I love the way you ask questions, all day everyday, about everything. Your desire for knowledge and your desire to understand the world is amazing. You ask me what day it is, where we’re going today, what Daddy is doing, what Grandma is wearing, what’s wrong with Summer, who we saw yesterday, what’s so-and-so’s brother called, what can you have for a snack, did I see that, did I see this, are we going there, what’s that what’s that what’s that?

I love the way you have “best friends” now and although the best friend, changes each day, I can tell that your friendships mean a lot to you already. You missed your friends when we were away in Israel for a month, you look forward to seeing them talk about your adventures together at Nursery. Your friends cheer you up, spur you on and bring a smile to your face and it’s such a joy to see.

“Girls are the best,” is your mantra and you tell me at least 5 times a day, sometimes adding, “not boys” onto the end, to which I add that we do like boys too because, equality, and all that. I love that you have a strong female identity and in a world where you may still have to fight if not for your own equality, then for the equality of girls around the world, I’m going to let you keep repeating this mantra for as long as you want to.


You are an amazing big sister to Summer. I know it hasn’t always been easy and it still isn’t. I know Mummy carries Summer on her hip all day long and pays close attention to her at meal times and bath time. I know I’m not there for you like I was when it was just us but Jasmine, you are so kind to her and so caring. You soothe her when she’s sad and your words make her feel better. You only have to be in the room with Summer and she’s happier. You find sharing me difficult at times but you also understand it deeply, that she needs me too and I guess that’s why it hurts you. Sometimes you’ll say, “Mummy, you need to give Summer a cuddle,” and in those moments, I’m so grateful for your wisdom. Summer is so lucky to have you as her big sister, she really is.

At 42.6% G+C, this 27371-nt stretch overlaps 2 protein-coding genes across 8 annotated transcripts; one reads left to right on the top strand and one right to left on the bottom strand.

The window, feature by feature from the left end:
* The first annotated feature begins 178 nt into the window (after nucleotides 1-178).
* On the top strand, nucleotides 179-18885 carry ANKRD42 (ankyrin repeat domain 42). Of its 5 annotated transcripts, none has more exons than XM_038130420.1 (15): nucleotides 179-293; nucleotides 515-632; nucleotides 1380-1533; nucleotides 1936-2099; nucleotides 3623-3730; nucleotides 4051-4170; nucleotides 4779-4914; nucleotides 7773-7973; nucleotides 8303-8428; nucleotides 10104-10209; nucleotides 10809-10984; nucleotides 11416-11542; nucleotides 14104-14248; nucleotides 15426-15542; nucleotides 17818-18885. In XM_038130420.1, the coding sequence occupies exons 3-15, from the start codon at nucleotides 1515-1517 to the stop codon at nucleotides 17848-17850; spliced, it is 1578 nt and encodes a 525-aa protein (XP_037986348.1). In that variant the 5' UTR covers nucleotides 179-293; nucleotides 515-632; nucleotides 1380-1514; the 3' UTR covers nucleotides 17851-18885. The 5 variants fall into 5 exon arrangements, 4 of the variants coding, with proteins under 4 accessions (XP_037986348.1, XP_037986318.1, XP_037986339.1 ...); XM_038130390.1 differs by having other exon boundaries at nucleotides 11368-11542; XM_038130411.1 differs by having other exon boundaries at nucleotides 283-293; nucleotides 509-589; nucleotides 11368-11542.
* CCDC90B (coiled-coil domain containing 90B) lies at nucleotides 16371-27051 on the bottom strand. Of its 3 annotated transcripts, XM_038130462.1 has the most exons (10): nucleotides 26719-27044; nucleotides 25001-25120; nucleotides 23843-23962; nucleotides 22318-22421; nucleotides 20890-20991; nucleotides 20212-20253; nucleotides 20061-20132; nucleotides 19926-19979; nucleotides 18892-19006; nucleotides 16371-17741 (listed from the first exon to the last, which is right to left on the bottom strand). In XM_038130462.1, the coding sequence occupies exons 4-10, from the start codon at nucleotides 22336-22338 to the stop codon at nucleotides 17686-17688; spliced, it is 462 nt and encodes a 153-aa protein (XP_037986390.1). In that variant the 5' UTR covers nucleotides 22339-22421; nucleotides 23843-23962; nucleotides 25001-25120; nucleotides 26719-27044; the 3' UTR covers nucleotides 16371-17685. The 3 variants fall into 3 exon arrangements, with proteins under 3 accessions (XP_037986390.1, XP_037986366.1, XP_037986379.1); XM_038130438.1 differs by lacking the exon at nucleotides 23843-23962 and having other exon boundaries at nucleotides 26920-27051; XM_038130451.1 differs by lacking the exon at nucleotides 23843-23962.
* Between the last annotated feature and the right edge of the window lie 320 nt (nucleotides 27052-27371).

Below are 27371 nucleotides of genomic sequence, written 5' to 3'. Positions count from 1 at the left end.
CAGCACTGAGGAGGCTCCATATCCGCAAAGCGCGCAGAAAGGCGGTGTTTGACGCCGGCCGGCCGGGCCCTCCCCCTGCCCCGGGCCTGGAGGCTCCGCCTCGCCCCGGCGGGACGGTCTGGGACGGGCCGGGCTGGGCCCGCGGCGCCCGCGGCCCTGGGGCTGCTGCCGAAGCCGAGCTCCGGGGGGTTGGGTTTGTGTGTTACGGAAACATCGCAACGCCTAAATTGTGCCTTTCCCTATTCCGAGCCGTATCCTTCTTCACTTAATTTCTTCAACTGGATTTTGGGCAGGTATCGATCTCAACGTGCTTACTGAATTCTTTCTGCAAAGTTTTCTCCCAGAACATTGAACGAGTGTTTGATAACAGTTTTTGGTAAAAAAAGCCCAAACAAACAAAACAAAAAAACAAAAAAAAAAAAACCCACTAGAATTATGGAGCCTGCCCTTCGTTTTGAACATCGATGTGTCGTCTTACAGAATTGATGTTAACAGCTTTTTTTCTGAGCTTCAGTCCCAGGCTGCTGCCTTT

I love the way you only wear dresses now and have done every day for at least 6 months. You choose your own outfits every day and strongly reject any suggestion that doesn’t involve a “pretty dress.” You love pink, princesses, jewellery, high heels and hair clips and love a soak in a hot, deep bath at the end of every day. That’s my girl! You embrace your body and love to dance in front of the mirror declaring body positive statements about yourself with pure and delightful self-confidence. Please, do this forever.


A pretty dress and hair clips makes for a happy Jasmine

You’ve inherited creativity from Daddy‘s side of the family although your musicality comes from me! There’s few things you love more than art and being creative. You can spend hours playing with play dough, drawing, painting and making things and our current prediction is that you’ll be creative when you’re older, too. We flit between that and CEO of a major company, you know, because you just love to be the boss! When you’re not busy with your arts and crafts, you’re usually dancing or singing spinning around or tip-toeing like a ballerina.